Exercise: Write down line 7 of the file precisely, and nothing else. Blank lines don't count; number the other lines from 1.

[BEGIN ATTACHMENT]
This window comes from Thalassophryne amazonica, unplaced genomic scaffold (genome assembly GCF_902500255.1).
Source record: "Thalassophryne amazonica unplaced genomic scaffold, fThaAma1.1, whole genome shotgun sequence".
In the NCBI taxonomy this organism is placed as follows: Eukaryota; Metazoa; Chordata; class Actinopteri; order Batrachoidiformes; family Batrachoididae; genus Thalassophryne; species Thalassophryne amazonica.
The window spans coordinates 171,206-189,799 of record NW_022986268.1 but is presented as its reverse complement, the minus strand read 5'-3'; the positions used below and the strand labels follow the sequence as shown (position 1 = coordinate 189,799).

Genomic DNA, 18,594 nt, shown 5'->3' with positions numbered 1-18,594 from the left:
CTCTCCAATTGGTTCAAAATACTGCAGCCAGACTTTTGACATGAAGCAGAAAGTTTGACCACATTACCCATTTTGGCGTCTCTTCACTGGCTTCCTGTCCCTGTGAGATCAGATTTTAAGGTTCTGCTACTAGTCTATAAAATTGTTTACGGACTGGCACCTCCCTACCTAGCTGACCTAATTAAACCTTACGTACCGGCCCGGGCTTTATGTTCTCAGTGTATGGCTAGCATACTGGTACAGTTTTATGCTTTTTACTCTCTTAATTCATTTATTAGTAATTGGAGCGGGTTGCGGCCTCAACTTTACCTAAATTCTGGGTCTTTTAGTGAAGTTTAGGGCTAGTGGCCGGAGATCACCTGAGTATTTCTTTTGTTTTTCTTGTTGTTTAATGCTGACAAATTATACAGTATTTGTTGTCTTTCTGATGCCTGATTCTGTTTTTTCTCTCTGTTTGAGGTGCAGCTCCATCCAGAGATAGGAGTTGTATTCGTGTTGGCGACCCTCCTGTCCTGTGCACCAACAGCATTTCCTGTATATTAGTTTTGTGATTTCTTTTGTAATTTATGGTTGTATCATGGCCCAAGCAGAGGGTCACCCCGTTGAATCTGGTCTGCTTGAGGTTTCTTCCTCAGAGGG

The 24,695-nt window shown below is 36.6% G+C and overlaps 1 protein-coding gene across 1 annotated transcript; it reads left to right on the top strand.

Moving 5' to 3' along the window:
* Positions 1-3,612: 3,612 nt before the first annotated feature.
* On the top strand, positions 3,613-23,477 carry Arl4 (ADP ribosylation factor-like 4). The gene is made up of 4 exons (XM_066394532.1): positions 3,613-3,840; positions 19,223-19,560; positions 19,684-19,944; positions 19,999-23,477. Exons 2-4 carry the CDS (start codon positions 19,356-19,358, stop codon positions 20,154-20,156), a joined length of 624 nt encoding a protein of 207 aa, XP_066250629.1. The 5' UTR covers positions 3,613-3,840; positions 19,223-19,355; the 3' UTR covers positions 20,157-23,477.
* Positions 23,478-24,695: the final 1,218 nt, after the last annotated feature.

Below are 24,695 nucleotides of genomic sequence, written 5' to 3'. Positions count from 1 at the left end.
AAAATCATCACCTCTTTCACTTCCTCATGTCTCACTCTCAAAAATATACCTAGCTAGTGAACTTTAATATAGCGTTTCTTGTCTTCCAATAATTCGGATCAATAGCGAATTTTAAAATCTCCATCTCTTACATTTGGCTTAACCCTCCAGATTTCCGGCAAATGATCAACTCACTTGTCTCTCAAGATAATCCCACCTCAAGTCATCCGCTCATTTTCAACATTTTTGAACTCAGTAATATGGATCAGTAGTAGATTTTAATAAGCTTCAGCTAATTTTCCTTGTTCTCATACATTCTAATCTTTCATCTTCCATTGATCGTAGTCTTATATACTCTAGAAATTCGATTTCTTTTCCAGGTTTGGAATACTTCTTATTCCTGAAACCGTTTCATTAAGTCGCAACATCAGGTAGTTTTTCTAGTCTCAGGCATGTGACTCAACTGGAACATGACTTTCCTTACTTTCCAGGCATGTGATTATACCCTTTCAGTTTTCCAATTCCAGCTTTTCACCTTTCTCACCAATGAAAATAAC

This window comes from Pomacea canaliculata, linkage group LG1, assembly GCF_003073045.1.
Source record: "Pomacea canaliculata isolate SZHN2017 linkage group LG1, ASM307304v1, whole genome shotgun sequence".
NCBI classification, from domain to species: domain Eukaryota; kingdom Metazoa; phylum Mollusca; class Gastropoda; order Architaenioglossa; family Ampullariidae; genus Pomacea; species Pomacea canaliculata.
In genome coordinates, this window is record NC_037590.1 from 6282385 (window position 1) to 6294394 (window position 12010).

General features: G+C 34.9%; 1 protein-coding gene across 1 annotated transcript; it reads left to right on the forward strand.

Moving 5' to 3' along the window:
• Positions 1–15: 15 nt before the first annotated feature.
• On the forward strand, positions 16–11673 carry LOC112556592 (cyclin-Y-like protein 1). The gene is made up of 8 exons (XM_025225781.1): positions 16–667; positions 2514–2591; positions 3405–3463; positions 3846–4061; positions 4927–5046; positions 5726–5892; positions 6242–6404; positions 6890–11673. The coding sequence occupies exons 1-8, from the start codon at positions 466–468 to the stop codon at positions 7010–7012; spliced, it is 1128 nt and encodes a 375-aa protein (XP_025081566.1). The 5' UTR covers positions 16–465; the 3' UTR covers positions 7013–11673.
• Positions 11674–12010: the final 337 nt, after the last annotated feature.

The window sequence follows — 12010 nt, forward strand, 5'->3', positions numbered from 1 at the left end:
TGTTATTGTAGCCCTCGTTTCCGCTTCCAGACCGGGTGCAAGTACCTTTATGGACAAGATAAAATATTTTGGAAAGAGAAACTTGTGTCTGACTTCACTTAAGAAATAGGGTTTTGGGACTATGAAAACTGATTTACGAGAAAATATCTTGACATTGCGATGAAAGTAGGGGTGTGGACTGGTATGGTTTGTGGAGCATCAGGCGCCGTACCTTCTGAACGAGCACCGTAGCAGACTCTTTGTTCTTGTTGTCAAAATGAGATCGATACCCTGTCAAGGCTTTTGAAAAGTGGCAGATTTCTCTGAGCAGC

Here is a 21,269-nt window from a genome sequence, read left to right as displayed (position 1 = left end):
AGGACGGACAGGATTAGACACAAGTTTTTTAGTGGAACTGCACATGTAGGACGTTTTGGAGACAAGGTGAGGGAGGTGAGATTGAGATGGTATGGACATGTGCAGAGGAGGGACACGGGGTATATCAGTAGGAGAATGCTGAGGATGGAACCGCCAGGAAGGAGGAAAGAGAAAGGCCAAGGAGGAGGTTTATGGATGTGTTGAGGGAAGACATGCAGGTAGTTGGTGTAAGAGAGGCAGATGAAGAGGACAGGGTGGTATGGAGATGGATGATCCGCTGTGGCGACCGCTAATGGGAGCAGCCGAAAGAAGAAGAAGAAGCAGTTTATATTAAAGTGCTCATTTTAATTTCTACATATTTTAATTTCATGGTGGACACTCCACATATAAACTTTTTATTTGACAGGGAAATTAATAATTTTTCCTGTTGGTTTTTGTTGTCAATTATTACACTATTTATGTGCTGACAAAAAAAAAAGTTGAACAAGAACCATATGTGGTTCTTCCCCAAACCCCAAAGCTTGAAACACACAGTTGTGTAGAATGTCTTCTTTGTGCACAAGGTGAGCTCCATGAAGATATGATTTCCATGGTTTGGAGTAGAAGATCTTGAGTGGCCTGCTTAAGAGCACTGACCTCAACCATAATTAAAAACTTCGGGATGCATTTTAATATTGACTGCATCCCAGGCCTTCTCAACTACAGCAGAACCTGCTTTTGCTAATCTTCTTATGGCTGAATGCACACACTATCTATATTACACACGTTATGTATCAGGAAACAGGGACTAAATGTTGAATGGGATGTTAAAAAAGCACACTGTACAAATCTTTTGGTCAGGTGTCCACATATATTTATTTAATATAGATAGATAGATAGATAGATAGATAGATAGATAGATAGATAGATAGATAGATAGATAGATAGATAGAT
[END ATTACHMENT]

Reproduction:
The 24,695-nt window shown below is 36.6% G+C and overlaps 1 protein-coding gene across 1 annotated transcript; it reads left to right on the top strand.